Rosa Smith Eigenmann

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Rosa Smith Eigenmann

Rosa Smith Eigenmann (October 8, 1858 – January 12, 1947) was the first notable female ichthyologist,the branch of zoology devoted to the study of fish. First publishing her original science alone, she later collaborated with her husband Carl H. Eigenmann; some 150 species of fish are today credited "Eigenmann & Eigenmann" as a result.

Biography[edit]

Eigenmann's house in Bloomington

She was born in Monmouth, Illinois, the last of nine children. While her family was originally from California, they had moved to Illinois to start a newspaper, but Rosa was frail and in poor health, so they returned to California, settling in San Diego in 1876.

After schooling at the Point Loma Seminary in San Diego,[1] Rosa attended a five-week course at a business college in San Francisco, one of only two women in the class; the other was Kate Sessions, later an important San Diego horticulturalist known as the "Mother of Balboa Park."[2] Rosa was interested in the local natural history from an early age, and joined the San Diego Society of Natural History (San Diego Natural History Museum) in 1878 as an associate member.[2]

David Starr Jordan visited San Diego in 1879, and met Rosa Smith then, either at a Society meeting, or because he rented a horse and buggy from her father. At about this time, she had discovered the blind goby Othonops eos living in caves underneath Point Loma Peninsula. Jordan was impressed and encouraged her to study with him at Indiana University; she spent two years there, but had to return home due to an illness in the family. While at Indiana, she met fellow student Carl Eigenmann, and continued corresponding with him after returning to San Diego, as well as publishing formal descriptions of the blind goby and other fish. Carl and Rosa were married in San Diego on August 20, 1887. At the time of her marriage at age 28, Rosa had published a list of fish in the San Diego area, been asked by the Smithsonian Museum to make a collection of surf perch from the San Diego area, and published 10 single-authored primary papers in the Proceedings of the U.S. National Museum.[1]

Immediately after their marriage, the Eigenmanns left for Harvard University, where they studied its collections, and Rosa became the first woman to attend graduate-level classes at Harvard, studying cryptogamic botany with Professor William G. Farlow.[2] The Eigenmanns also published the first of many collaborative works while in Cambridge, including a 500-page review of South American catfishes. Returning to California in 1889, they established a biological station in San Diego and continued their studies of fish in the region. They both held appointments as curators at the California Academy of Sciences.[1]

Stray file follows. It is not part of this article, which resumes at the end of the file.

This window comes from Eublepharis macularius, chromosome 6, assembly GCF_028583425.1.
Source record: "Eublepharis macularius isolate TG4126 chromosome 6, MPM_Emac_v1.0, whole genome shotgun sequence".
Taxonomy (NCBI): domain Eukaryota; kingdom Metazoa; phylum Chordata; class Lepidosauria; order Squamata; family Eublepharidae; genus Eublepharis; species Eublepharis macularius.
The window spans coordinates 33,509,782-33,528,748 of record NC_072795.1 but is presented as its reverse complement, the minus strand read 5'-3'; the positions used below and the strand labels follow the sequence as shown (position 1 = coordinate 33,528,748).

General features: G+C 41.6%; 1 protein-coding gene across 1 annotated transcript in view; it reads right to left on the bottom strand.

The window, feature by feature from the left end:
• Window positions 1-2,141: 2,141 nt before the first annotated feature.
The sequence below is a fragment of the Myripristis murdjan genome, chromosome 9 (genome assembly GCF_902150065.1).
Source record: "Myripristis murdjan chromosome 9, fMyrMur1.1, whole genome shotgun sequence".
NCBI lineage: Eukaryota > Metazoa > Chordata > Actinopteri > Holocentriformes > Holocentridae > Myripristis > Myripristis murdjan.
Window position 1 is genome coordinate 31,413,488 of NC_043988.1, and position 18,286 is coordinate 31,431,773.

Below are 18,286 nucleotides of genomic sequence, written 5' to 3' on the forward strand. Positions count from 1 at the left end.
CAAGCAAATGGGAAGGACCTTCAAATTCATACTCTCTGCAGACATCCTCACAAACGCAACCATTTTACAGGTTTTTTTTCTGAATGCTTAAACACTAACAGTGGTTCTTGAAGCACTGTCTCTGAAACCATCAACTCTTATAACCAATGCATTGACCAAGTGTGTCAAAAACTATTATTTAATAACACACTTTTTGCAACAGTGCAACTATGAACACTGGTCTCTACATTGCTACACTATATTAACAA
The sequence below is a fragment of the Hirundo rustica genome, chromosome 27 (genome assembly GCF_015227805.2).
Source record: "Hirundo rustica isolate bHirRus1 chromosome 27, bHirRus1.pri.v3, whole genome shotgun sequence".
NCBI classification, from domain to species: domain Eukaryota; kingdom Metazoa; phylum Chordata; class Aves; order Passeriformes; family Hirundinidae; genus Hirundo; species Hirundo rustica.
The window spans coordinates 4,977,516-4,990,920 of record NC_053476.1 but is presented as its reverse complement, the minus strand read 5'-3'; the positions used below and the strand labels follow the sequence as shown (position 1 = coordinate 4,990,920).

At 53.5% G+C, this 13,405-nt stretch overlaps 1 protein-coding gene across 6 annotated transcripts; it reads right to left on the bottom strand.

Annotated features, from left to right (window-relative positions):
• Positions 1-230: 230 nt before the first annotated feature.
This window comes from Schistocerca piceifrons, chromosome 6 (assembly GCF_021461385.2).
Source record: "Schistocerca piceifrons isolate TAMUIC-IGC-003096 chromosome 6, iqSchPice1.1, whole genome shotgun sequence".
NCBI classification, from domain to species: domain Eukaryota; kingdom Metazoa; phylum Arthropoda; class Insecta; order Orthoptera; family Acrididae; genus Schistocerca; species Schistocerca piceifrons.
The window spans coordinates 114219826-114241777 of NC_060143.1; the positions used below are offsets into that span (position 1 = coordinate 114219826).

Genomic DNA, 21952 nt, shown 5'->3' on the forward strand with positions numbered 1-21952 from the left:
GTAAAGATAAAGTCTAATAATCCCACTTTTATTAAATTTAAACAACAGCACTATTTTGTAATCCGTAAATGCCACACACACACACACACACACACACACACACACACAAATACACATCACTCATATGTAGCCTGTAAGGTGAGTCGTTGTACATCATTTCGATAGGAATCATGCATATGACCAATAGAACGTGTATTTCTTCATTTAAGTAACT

In 1891, Carl became Professor of Zoology at Indiana University in Bloomington. Rosa continued to collaborate with him, but less frequently, as she bore most of the family responsibilities. Of their five children, Lucretia Margaretha Eigenmann, 1889- , spent the later years of her life near Butlerville, Ind.; Charlotte Elizabeth Eigenmann, 1891-1959, graduated from Stanford and had a career in editorial work; Theodore Smith Eigenmann, 1893-1970, who after serving in the army in 1918 became a patient of veterans' hospitals; Adele Rosa (Eigenmann) Eiler, 1896-1978, who accompanied her father on the Irwin Expedition to South America in 1918-1919, received her medical degree from Indiana University in 1921, later married John Oliver Eiler and resided in San Diego; Thora Marie Eigenmann, 1901-1968, graduated from the University of Missouri and pursued a career in writing.[3]

Between 1880 and 1893, Rosa published 37 papers (12 single-authored, 25 co-authored, most with her husband).[1] Mrs. Eigenmann was president of the (Women's) National Science Club in 1895, presenting a lecture that year entitled "Women in Science."[4] She discussed the difficulty of pursuing original research as a wife and mother, and argued that women's contributions in science should be realistically evaluated and appropriately praised as science, not as science done "by a woman."[5] She was the first woman president of Sigma Xi, a national honorary scientific society.[3]

When Carl suffered a stroke in 1927, the family returned to San Diego. After Carl died in April of that year, Rosa remained living in Coronado, California, but was no longer scientifically active. Rosa died on January 12, 1947 in San Diego.[6]

References[edit]

  1. ^ a b c d Brown, Pamela Stocking (1994). "Early Women Ichthyologists". Environmental Biology of Fishes 41: 9-30. Retrieved 2014-10-10. 
  2. ^ a b c Byrd, Bridgette Anne (1999). Rosa Smith Eigenmann: American Ichthyologist, 1858-1947 (M.A. Thesis). San Diego: University of San Diego. 
  3. ^ a b "Eigenmann Mss.". Lilly Library Manuscript Collections. Retrieved 2014-10-10. 
  4. ^ Eigenmann, Rosa Smith (January 13–17, 1895). "Women in Science". Proceeding of the National Science Club. 
  5. ^ Rossiter, Margaret W. (1982). Women Scientists in America: Struggles and Strategies to 1940. Baltimore: The Johns Hopkins University Press. p. 95. ISBN 0-8018-2443-5. 
  6. ^ ""Rosa Smith Eigenmann." Women in Science: A Selection of 16 Significant Contributors". San Diego Supercomputer Center. Retrieved 2014-10-10. 

The Eigenmann MSS at the Lilly Library (Indiana University) contains the papers of Carl H. Eigenmann and Rosa Smith Eigenmann.